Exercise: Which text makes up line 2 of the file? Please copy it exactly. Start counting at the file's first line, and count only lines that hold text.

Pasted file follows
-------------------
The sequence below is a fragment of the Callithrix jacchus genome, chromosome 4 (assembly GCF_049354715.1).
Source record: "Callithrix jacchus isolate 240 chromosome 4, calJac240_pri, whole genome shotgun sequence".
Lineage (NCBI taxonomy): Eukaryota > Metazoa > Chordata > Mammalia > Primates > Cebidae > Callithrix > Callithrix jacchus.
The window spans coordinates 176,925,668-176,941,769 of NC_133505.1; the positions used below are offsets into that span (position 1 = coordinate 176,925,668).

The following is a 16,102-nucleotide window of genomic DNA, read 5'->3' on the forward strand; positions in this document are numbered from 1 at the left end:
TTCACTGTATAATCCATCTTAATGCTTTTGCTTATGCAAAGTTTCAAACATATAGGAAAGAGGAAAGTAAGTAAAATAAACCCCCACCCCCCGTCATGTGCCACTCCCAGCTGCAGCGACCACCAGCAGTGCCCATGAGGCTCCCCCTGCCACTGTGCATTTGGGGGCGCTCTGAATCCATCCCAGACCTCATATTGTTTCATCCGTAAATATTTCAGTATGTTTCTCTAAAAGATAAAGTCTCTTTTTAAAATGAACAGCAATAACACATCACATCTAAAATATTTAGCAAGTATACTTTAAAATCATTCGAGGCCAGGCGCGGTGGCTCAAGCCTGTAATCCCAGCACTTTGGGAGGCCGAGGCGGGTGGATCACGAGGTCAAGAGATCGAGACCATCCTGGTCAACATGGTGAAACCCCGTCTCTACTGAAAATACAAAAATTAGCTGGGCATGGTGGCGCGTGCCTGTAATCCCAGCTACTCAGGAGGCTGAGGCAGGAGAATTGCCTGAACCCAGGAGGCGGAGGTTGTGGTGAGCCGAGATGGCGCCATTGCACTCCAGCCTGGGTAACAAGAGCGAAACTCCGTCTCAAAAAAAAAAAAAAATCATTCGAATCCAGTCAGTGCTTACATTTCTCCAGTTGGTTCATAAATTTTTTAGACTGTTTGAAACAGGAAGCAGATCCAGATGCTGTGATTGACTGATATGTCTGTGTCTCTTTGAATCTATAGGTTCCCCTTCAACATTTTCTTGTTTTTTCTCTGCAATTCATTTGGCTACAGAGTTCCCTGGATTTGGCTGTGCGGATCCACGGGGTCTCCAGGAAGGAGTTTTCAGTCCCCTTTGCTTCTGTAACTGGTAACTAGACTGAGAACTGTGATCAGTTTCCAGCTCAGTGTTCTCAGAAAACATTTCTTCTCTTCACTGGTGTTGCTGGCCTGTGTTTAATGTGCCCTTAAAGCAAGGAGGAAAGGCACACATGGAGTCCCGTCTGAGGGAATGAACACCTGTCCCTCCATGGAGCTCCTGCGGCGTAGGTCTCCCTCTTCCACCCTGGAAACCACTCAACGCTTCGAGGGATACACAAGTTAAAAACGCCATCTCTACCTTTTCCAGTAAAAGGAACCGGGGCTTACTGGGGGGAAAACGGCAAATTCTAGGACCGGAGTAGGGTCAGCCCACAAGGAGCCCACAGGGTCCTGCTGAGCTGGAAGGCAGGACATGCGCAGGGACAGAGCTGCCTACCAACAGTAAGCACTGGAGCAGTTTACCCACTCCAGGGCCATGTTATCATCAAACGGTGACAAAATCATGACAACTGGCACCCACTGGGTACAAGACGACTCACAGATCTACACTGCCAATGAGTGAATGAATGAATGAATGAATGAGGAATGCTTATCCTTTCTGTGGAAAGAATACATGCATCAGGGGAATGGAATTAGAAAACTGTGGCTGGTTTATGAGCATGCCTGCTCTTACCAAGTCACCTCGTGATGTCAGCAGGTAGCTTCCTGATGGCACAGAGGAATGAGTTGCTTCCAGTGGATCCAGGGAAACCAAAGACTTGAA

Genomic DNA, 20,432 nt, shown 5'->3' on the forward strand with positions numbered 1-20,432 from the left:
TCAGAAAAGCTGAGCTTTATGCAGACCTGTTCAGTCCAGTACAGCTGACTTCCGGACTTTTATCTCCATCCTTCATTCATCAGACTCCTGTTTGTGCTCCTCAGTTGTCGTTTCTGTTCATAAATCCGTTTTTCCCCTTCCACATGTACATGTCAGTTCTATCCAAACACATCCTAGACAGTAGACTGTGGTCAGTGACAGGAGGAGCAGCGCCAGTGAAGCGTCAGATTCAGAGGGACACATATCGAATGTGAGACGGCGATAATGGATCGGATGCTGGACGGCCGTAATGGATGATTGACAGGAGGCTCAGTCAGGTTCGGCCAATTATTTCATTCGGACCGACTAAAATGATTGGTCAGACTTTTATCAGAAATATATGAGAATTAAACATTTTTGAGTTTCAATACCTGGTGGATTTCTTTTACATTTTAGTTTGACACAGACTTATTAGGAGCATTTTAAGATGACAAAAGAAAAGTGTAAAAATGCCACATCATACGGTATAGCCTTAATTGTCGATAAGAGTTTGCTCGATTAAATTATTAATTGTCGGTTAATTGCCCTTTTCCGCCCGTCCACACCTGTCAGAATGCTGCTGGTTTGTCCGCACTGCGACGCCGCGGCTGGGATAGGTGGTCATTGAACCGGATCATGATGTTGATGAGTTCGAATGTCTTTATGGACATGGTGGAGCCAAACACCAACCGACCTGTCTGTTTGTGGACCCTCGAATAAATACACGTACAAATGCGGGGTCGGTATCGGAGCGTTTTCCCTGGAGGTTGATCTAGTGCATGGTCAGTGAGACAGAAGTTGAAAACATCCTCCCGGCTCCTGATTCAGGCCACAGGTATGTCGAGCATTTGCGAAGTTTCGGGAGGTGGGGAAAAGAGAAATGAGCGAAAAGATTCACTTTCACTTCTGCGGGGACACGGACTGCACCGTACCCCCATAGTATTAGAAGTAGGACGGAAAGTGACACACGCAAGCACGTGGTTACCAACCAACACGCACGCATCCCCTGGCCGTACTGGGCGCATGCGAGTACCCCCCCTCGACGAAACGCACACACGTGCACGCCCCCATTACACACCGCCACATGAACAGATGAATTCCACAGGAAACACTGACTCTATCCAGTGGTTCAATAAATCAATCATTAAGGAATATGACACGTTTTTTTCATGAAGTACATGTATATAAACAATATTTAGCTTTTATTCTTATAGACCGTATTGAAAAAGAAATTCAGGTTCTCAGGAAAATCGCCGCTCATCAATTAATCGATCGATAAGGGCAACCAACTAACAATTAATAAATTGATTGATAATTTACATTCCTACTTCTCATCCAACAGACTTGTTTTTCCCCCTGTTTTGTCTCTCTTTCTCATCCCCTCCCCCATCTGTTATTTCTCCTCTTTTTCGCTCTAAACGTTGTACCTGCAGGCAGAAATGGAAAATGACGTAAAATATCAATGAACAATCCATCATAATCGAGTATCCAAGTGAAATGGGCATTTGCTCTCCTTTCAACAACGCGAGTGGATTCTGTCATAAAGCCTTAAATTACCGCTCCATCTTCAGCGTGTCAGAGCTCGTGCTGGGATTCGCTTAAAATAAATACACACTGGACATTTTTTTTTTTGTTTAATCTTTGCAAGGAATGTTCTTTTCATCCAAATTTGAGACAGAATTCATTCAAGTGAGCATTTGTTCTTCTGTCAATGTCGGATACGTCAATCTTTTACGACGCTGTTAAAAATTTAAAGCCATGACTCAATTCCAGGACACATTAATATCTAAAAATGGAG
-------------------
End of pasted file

Source record: "Callithrix jacchus isolate 240 chromosome 4, calJac240_pri, whole genome shotgun sequence".